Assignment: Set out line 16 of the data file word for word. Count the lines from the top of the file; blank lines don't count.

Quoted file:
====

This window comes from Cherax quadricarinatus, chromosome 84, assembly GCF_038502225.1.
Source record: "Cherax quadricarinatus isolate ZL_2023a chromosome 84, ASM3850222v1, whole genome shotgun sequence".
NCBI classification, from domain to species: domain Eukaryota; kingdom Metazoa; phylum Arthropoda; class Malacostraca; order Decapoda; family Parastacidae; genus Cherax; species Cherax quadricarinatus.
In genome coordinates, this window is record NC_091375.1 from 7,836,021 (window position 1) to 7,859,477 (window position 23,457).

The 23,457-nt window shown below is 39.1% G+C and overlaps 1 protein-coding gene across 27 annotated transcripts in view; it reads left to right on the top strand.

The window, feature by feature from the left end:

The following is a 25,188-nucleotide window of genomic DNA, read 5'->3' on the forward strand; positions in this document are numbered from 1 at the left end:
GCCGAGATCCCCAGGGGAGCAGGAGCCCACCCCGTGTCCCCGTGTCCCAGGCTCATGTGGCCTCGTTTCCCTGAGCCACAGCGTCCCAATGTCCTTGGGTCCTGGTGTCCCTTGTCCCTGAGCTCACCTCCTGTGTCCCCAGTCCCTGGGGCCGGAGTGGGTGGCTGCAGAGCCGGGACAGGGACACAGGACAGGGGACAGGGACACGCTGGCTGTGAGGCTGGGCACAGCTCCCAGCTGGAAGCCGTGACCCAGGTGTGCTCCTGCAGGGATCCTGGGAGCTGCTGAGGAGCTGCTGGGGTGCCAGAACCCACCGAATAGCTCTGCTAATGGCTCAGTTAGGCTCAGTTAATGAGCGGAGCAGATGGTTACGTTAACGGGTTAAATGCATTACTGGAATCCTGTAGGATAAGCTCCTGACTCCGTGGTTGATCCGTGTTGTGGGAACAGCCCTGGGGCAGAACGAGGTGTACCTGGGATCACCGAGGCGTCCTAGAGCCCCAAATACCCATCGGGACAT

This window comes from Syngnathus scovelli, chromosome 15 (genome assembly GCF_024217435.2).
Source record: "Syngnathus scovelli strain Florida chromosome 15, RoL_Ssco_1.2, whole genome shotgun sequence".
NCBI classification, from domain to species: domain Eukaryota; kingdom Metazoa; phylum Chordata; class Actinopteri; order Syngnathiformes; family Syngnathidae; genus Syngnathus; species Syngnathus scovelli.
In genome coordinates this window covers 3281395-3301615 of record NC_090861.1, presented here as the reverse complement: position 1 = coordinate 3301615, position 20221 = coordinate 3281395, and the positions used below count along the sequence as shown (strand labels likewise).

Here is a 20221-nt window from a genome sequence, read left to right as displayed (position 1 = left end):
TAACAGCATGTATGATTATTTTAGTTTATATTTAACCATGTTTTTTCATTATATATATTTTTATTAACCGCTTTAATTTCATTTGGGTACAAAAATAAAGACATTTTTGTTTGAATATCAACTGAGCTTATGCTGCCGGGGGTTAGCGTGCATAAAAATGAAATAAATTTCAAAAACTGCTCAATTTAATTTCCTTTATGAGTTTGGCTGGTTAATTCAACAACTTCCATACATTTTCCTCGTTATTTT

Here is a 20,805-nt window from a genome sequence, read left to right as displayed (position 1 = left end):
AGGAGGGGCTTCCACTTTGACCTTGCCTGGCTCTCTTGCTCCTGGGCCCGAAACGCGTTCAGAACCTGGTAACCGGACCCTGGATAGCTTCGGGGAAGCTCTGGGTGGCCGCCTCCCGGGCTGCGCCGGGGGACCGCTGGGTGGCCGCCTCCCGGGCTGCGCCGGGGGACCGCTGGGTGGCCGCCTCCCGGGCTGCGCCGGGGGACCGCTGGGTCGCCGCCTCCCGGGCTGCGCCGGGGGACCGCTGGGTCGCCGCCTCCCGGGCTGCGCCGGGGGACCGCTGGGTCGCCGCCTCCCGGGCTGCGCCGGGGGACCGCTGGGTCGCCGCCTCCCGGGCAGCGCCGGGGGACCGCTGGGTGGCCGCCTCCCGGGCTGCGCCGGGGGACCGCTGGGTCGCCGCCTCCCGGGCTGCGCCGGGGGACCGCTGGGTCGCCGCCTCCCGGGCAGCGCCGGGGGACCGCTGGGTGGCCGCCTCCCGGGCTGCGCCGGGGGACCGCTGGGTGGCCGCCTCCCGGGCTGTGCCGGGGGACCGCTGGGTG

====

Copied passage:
AGGAGGGGCTTCCACTTTGACCTTGCCTGGCTCTCTTGCTCCTGGGCCCGAAACGCGTTCAGAACCTGGTAACCGGACCCTGGATAGCTTCGGGGAAGCTCTGGGTGGCCGCCTCCCGGGCTGCGCCGGGGGACCGCTGGGTGGCCGCCTCCCGGGCTGCGCCGGGGGACCGCTGGGTGGCCGCCTCCCGGGCTGCGCCGGGGGACCGCTGGGTCGCCGCCTCCCGGGCTGCGCCGGGGGACCGCTGGGTCGCCGCCTCCCGGGCTGCGCCGGGGGACCGCTGGGTCGCCGCCTCCCGGGCTGCGCCGGGGGACCGCTGGGTCGCCGCCTCCCGGGCAGCGCCGGGGGACCGCTGGGTGGCCGCCTCCCGGGCTGCGCCGGGGGACCGCTGGGTCGCCGCCTCCCGGGCTGCGCCGGGGGACCGCTGGGTCGCCGCCTCCCGGGCAGCGCCGGGGGACCGCTGGGTGGCCGCCTCCCGGGCTGCGCCGGGGGACCGCTGGGTGGCCGCCTCCCGGGCTGTGCCGGGGGACCGCTGGGTG